IVIG = intravenous immunoglobulin; 95% CI = 95% confidence interval; PPV = positive predictive value; NPV = negative predictive value; IL-4 = interleukin-4.

Pre-IVIG    
 IL-4    
  >3 pg/ml17.86 (7.88–35.59)93.04 (86.87–96.43)38.46 (17.71–64.48)82.31 (74.85–87.91)
 IL-10    
  >3 pg/ml96.43 (82.29–99.37)13.91 (8.75–21.41)27.43 (15.17–29.38)94.12 (73.02–98.95)
  >8 pg/ml75 (56.64–87.32)64.35 (55.26–72.51)33.87 (23.34–46.28)91.36 (83.22–95.75)
  >15 pg/ml39.29 (23.57–57.59)77.39 (68.93–84.08)29.73 (17.49–45.78)83.96 (75.81–89.74)
Post-IVIG    
 IL-2    
  >1.8 pg/ml96.43 (82.29–99.37)48.70 (39.75–57.72)31.40 (22.56–41.82)98.25 (90.71–99.69)
  >3 pg/ml21.43 (10.21–39.54)81.74 (73.69–87.73)22.22 (10.61–40.76)81.03 (72.95–87.13)
 IL-4    
  >1.5 pg/ml92.86 (77.35–98.02)42.61 (33.95–51.74)28.26 (20.08–38.19)96.08 (86.78–98.92)
  >2.1 pg/ml78.57 (60.46–89.79)65.25 (56.3–73.24)34.92 (24.33–47.25)90.59 (82.51–95.15)
  >3 pg/ml28.57 (15.25–47.06)91.30 (84.73–95.21)44.44 (24.56–66.28)77.78 (70.05–83.97)
 IL-6    
  >3 pg/ml92.86 (77.35–98.02)20.87 (14.44–29.18)22.22 (15.64–30.57)92.31 (75.86–97.86)
  >4.2 pg/ml80.77 (62.12–91.49)53.04 (43.97–61.92)28 (19.10–39.04)92.42 (83.46–96.72)
  >10 pg/ml67.86 (49.34–82.07)81.74 (73.69–87.73)47.50 (32.94–62.50)91.26 (84.22–95.33)
  >100 pg/ml28.57 (15.25–47.06)98.26 (93.88–99.52)80 (49.02–94.33)84.96 (77.91–90.05)
 IL-10    
  >2.7 pg/ml100 (87.94–100)23.48 (16.67–32)24.14 (17.26–32.67)100 (87.54–100)
  >3.9 pg/ml82.14 (64.41–92.12)58.26 (49.12–66.86)32.39 (22.66–43.94)93.06 (84.75–97)
  >6 pg/ml53.57 (35.81–70.47)85.96 (78.41–91.17)48.39 (31.97–65.16)88.29 (80.99–93.03)
Table 5. Sensitivity and specificity of Th1 and Th2 cytokine levels pre- and post-IVIG for predicting IVIG resistance in patients with Kawasaki disease*
Time point, Th1/Th2 cytokine, cutoffSensitivity, % (95% CI)Specificity, % (95% CI)PPV, % (95% CI)NPV, % (95% CI)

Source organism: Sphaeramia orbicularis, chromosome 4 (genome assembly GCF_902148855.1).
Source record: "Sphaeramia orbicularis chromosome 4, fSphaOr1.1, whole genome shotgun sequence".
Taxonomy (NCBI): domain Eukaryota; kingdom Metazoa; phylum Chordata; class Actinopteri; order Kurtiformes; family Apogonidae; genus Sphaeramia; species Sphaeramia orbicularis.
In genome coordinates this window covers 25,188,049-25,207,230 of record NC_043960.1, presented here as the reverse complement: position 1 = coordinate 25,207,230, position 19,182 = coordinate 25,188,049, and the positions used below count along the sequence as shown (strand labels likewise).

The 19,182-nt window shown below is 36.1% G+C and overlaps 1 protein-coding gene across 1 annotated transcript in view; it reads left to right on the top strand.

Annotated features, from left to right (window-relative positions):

• *

    IVIG = intravenous immunoglobulin; 95% CI = 95% confidence interval; PPV = positive predictive value; NPV = negative predictive value; TNFα = tumor necrosis factor α; IL-6 = interleukin-6.

Pre-IVIG    
 TNFα    
  <4 pg/ml100 (79.61–100)24.22 (17.62–32.32)13.39 (8.29–20.93)98.63 (92.64–99.76)
  <2 pg/ml66.67 (41.71–84.82)74.22 (66.01–81.01)23.26 (13.15–37.74)95 (88.82–97.85)
Post-IVIG    
 IL-6    
  >4.55 pg/ml93.33 (70.18–98.81)61.02 (52–69.34)23.33 (14.44–35.44)98.63 (92.64–99.76)
  >10 pg/ml66.67 (41.71–84.82)75.78 (67.68–82.38)24.39 (13.83–39.34)95.10 (89.03–97.89)
  >200 pg/ml20 (7.05–45.19)98.44 (94.48–99.57)60 (23.07–88.24)91.30 (85.42–94.96)
 IL-10    
  >3.95 pg/ml100 (79.61–100)61.02 (52–69.34)24.59 (15.51–36.68)100 (94.93–100)
  >5 pg/ml73.33 (48.05–89.1)71.18 (63.54–78.94)23.40 (13.60–37.22)95.83 (89.77–98.37)
  >10 pg/ml33.33 (15.18–58.29)89.84 (83.4–93.97)27.78 (12.50–50.87)92 (85.9–95.6)

Post-IVIG, IL-2 levels had a sensitivity of 96.4% and a specificity of 48.7% for predicting CALs when a cutoff point of >1.8 pg/ml was applied. IL-4 levels had a sensitivity of 92.9% and a specificity of 42.6% for predicting CALs at a cutoff point of >1.5 pg/ml, and had a sensitivity of 28.6% and a specificity of 91.3% for predicting CALs at a cutoff point of >3 pg/ml. IL-6 levels had a sensitivity of 67.9% and a specificity of 81.7% for predicting CALs when the cutoff point was >10 pg/ml. IL-10 levels had a sensitivity of 53.6% and a specificity of 86% for predicting CALs at a cutoff point of >6 pg/ml.

DISCUSSION

  1. Top of page
  2. Abstract
  3. PATIENTS AND METHODS
  4. RESULTS
  5. DISCUSSION
  6. AUTHOR CONTRIBUTIONS
  7. REFERENCES

Th1 cells play an important role in cellular immunity by secreting IL-2 and IFNγ, while the helper function of Th2 cells involves the development of antibody-producing B cells via the secretion of IL-4, IL-5, IL-6, and IL-10. TNFα is produced by both T cells and macrophages after superantigenic stimulation. Although activation of the immune system and production of various cytokines have both been reported in patients with KD, the role of T cells in KD and the functional state of Th1 and Th2 cells in KD are still not fully understood.

In our research, the increase in IL-6 levels was the most obvious of the changes observed among all cytokines tested. Pre-IVIG, the median level of IL-6 in KD patients was more than 5.7-fold higher than that in healthy controls. Although the IL-6 level in KD patients decreased significantly post-IVIG, it still remained higher than that in healthy children. The decrease in the IL-6 level was more significant in KD patients without CALs than in those with CALs. Pre-IVIG and post-IVIG, the percentages of patients whose IL-6 level was higher than that in healthy controls were 50.9% and 4.3%, respectively, in KD patients without CALs and 57.1% and 46.4%, respectively, in KD patients with CALs. The IL-6 level in KD patients with CALs was significantly higher than that in KD patients without CALs at both the pre-IVIG and post-IVIG time points (median 2.17-fold higher and 5.85-fold higher, respectively).